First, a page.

What women need to know about thyroid conditions

Woman getting ultrasound of a thyroid from doctor.
Thyroid problems can make it difficult for women to become pregnant and negatively impact a developing fetus.

It’s estimated that about 12 percent of Americans will develop a thyroid condition during their lifetime, and women are five to eight times more likely than men to have thyroid problems.

According to UT Southwestern endocrinologist Alex Tessnow, M.D., a specialist in the treatment of thyroid disorders, no one is entirely sure why women are more susceptible, but because thyroid problems can have a direct bearing on conceiving and having a successful pregnancy, understanding the various conditions and taking precautions are all the more important.

Vague symptoms

As Dr. Tessnow explains, thyroid hormone regulates metabolism and helps many of the body’s organs to function. Because of this, thyroid problems can cause a wide range of vague symptoms, including:

  • Abnormal bowel function (constipation or loose stools)
  • Changes in mood
  • Changes in heart rate
  • Fatigue
  • Hair loss
  • Irregularities in the menstrual cycle
  • Trouble regulating body temperature
  • Weight gain or loss

“These symptoms are non-specific and similar to those of a number of other conditions,” Dr. Tessnow says. “Some of them also can be related to the rigors of a woman’s everyday life.”

Dr. Tessnow notes that as vague as the symptoms are, diagnosing thyroid conditions usually can be done with a simple blood test to measure thyroid hormone levels. He encourages women to see their doctor if they have any of the above symptoms in combination or seemingly out of proportion to what they should be or if one or more of the symptoms just won’t go away.

Thyroid disorders and pregnancy

It’s especially important for women to see their doctor if they have a thyroid problem and are planning to have a baby, Dr. Tessnow adds.

“Thyroid problems can make it harder to get pregnant,” he says. “If the condition isn’t diagnosed or is poorly managed, it can result in irregular ovulation or no ovulation. Some studies suggest that underlying thyroid disease also may increase a woman’s risk for miscarriage.

“If, on the other hand, the thyroid condition is well-managed, meaning thyroid hormone levels are kept normal, it shouldn’t affect a woman’s ability to become pregnant. However, it’s important to understand the changes your thyroid will undergo during pregnancy.”

Dr. Tessnow notes that a woman’s thyroid production increases by 30 percent during pregnancy. This, he explains, is because the baby is completely dependent on mom for production of thyroid hormone until its own thyroid is fully developed and functioning, which occurs about halfway through the pregnancy.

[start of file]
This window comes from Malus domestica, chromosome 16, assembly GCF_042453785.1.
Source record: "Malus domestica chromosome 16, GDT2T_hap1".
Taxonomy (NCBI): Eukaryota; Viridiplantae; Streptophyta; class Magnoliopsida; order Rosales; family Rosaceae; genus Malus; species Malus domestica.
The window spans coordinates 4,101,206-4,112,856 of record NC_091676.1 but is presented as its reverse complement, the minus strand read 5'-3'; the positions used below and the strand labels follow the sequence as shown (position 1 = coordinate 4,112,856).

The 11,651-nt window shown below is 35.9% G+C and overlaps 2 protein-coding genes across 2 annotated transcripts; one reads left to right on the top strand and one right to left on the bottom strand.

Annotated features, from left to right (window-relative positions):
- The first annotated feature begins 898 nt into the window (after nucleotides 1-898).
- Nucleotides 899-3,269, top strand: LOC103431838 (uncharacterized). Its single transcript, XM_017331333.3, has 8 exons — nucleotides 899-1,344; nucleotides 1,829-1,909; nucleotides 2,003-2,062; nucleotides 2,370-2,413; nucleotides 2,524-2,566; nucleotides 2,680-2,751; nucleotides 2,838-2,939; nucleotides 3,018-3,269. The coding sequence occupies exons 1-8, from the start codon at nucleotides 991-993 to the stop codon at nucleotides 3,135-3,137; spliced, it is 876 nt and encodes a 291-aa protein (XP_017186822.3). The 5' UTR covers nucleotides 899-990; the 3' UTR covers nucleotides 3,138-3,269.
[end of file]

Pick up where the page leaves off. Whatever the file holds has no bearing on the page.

He adds that because thyroid hormone is essential for brain development, women with untreated or undertreated hypothyroidism, in which the thyroid does not make enough hormone, may have babies who are at higher risk for neurological or developmental problems. Meanwhile, women with hyperthyroidism, in which the thyroid makes too much hormone, may be at increased risk for preeclampsia and giving birth before 37 weeks.

Treatment before/during/after pregnancy

“If you have a thyroid condition, I strongly encourage you to have a preconception counseling visit with your thyroid doctor and Ob/Gyn before becoming pregnant or immediately after you find out you’re pregnant,” he says. “We’ll evaluate your thyroid hormone and begin adjusting your medication to support the baby’s healthy development.

“We also need to monitor your thyroid levels frequently – at least every month during the first half of pregnancy – to make sure your thyroid hormone levels remain where they should be. After giving birth, we’ll likely begin reducing your medication dosage to pre-pregnancy levels.”

To schedule an appointment with Dr. Tessnow, call 214-645-8300.

Avoiding thyroid medication mistakes

Thyroid medication is one of the most commonly prescribed drugs in the U.S., but, as with any medication, it has to be taken the right way for it to work. According to UTSW endocrinologist Alex Tessnow, M.D., however, too often patients aren’t taking it the right way.

“With hormone replacement medications, the instructions are basically the opposite of most other drugs,” Dr. Tessnow explains.

Basic guidelines for hormone replacement medications include:

  • Take these medications on an empty stomach with water only (not with food, juice, or milk – just water)
  • Maintain a consistent intake regimen (taking the medication on an empty stomach one day and with food the next can cause thyroid hormone levels to vary)
  • Don’t take it with other medications or multivitamins, especially those that include calcium or iron (the replacement hormone can bind to other drugs and become insoluble, which means it will go right through you and won’t be absorbed into the bloodstream)

According to Dr. Tessnow, one of the keys for thyroid medication success is having a healthy and regular dose of doctor-patient communication.

“The best thing to do is be honest with your doctor if you’re unsure about anything concerning thyroid medication,” he says. “If you’re not taking it properly and we don’t know that, we may try a new medication or dosage when, in fact, the best solution is the medication and dosage already prescribed.”

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